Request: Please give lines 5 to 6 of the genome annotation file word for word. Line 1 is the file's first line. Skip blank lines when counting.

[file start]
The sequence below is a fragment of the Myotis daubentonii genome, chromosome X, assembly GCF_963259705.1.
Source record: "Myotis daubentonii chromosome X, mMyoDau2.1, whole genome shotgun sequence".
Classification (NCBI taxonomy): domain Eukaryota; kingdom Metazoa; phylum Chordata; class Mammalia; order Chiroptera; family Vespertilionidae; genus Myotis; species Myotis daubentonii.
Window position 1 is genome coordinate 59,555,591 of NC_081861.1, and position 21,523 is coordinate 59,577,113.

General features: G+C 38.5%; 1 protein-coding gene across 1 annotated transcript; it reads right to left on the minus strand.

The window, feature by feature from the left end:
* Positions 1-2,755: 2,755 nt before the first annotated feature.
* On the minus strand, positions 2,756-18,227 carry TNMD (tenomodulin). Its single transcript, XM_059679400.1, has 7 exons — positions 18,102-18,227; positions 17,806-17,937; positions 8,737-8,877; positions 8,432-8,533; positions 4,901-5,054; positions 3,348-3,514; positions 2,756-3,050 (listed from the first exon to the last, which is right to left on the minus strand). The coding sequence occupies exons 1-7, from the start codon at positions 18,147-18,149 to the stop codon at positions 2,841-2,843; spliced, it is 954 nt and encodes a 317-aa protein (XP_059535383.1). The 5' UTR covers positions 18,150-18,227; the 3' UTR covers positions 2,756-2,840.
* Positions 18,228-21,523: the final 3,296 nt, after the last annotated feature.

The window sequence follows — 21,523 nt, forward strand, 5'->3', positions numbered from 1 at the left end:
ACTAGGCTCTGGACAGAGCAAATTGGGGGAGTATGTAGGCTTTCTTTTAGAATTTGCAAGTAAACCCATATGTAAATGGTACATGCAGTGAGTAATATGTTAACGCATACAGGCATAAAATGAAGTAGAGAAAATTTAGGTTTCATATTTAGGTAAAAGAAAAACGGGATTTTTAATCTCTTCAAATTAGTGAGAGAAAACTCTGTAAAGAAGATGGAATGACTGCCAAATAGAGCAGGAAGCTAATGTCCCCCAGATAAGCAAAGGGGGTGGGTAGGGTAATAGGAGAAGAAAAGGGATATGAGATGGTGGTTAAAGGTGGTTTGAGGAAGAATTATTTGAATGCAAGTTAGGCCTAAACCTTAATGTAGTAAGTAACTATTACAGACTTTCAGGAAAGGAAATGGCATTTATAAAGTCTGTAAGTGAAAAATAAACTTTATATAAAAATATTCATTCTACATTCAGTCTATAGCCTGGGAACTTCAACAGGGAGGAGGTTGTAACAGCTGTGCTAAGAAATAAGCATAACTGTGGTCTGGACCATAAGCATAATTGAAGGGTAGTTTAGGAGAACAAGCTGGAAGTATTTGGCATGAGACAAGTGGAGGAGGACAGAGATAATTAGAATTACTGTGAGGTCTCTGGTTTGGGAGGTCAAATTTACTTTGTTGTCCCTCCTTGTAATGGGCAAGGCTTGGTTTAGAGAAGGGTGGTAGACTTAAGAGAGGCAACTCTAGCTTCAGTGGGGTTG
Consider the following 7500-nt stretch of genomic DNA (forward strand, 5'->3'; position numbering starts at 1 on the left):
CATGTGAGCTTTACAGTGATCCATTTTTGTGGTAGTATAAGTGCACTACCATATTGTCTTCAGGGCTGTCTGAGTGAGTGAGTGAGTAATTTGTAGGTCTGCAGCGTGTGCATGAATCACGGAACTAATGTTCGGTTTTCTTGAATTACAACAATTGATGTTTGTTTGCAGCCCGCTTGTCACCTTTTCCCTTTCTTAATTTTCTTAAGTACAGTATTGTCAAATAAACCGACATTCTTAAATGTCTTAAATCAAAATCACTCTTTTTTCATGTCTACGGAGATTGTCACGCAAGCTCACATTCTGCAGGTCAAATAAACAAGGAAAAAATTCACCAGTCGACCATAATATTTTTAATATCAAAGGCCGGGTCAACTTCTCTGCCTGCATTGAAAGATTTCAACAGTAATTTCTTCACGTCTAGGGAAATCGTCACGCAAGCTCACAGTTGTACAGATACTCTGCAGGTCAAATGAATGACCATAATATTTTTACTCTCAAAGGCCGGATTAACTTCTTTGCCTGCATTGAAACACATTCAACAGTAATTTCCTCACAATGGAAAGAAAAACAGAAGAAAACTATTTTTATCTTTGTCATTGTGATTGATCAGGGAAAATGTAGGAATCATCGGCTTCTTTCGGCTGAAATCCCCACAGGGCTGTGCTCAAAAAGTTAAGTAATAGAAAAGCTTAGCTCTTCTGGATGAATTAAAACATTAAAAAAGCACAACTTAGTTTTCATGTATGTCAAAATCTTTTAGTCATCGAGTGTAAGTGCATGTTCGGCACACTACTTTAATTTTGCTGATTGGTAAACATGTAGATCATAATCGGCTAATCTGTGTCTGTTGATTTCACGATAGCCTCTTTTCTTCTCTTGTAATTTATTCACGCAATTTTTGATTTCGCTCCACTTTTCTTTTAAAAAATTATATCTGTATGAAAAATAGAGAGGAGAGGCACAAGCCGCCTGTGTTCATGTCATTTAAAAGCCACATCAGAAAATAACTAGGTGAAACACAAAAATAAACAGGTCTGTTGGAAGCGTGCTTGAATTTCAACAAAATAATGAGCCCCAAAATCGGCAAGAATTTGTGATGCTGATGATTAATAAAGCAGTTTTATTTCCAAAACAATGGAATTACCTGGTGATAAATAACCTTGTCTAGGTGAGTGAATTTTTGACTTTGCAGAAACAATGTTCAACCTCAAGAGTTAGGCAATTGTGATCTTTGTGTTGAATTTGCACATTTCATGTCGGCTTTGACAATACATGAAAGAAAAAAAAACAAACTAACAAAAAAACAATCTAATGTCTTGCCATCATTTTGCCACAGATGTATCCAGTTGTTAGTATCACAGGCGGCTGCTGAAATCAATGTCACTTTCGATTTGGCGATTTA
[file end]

General features: G+C 38.5%; 1 protein-coding gene across 1 annotated transcript; it reads right to left on the minus strand.

The window, feature by feature from the left end: